Fine, let’s stick with H.264. My source file for testing was 4.2GB of DNxHD – a little over 3 minutes of content at 185Mbps. HandBrake uses FFmpeg in the backend to do the transcode heavy lifting. I know FFmpeg supports DNxHD, so I was not expecting any real problems. Unfortunately, my assumption proved to be incorrect.
Selecting the DNxHD file as source, HandBrake scanned the file for a couple of minutes, then stopped. No error message, no warning, just the UI sitting there waiting for the next input. Fortunately, there’s an Activity Window to select and view the command line output. Here’s what I saw…..
Input #0, mov,mp4,m4a,3gp,3g2,mj2, from ‘/home/phillc/Media/South Pacific Avid DNxHD.mov’:
Duration: 00:03:11.12, start: 0.000000, bitrate: 189668 kb/s
Stream #0.0(eng): Video: dnxhd, 1920×1080, PAR 1:1 DAR 16:9, 25 tbr, 25 tbn, 25 tbc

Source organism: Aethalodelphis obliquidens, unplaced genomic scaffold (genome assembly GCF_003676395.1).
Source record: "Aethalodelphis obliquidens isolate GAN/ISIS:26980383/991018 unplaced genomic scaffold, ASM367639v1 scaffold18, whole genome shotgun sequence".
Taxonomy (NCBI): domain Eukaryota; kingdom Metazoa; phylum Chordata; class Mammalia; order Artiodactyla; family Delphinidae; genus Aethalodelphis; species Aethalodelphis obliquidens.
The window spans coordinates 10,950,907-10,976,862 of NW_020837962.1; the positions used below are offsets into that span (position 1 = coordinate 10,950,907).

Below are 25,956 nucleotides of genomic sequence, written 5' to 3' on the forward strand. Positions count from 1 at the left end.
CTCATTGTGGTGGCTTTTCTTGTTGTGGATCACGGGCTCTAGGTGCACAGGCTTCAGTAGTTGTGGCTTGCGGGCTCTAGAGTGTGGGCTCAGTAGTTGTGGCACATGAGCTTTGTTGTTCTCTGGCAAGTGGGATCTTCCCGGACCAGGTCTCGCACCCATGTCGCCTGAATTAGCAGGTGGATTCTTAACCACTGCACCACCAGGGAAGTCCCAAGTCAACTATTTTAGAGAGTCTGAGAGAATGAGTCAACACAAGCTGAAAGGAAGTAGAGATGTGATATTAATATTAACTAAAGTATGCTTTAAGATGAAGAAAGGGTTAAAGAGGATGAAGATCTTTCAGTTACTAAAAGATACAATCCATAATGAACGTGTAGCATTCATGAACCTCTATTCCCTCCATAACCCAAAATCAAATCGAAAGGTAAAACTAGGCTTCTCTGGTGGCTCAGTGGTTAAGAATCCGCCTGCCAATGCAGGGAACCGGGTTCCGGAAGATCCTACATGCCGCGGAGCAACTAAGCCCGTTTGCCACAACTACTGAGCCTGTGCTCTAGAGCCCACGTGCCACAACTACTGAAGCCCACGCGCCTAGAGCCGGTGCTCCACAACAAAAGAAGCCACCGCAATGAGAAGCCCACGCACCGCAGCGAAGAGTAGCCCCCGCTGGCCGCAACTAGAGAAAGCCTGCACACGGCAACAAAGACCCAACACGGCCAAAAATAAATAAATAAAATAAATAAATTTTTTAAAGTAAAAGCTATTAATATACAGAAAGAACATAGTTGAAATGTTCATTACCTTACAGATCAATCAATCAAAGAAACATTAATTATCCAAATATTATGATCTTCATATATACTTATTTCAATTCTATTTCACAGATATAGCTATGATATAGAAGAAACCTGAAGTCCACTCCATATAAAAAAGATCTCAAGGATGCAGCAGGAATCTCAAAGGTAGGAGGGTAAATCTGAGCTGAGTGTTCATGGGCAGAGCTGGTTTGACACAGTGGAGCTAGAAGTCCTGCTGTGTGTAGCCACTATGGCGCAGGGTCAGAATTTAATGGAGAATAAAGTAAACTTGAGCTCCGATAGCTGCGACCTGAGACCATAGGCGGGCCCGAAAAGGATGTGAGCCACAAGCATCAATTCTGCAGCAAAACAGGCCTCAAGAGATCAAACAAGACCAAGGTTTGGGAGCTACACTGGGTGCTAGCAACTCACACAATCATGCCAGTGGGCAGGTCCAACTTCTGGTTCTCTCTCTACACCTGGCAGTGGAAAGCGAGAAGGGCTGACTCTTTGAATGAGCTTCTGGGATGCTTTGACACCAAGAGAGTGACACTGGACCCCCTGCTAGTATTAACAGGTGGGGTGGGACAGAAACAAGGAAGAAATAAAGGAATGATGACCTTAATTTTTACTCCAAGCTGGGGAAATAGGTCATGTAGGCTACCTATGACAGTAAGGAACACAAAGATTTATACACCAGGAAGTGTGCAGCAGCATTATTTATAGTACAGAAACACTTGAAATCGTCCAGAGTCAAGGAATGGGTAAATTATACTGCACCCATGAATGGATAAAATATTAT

Stream #0.1(eng): Audio: pcm_s16le, 48000 Hz, mono, s16, 768 kb/s
Stream #0.2(eng): Audio: pcm_s16le, 48000 Hz, mono, s16, 768 kb/s
Stream #0.3(eng): Audio: pcm_s16le, 48000 Hz, mono, s16, 768 kb/s
Stream #0.4(eng): Audio: pcm_s16le, 48000 Hz, mono, s16, 768 kb/s
Stream #0.5(eng): Audio: pcm_s16le, 48000 Hz, mono, s16, 768 kb/s
Stream #0.6(eng): Audio: pcm_s16le, 48000 Hz, mono, s16, 768 kb/s
Stream #0.7(eng): Audio: pcm_s16le, 48000 Hz, mono, s16, 768 kb/s
Stream #0.8(eng): Audio: pcm_s16le, 48000 Hz, mono, s16, 768 kb/s
[10:14:27] scan: decoding previews for title 1
[10:14:45] scan: could not get a decoded picture
[10:14:58] scan: could not get a decoded picture
[10:15:12] scan: could not get a decoded picture
[10:15:26] scan: could not get a decoded picture
[10:15:40] scan: could not get a decoded picture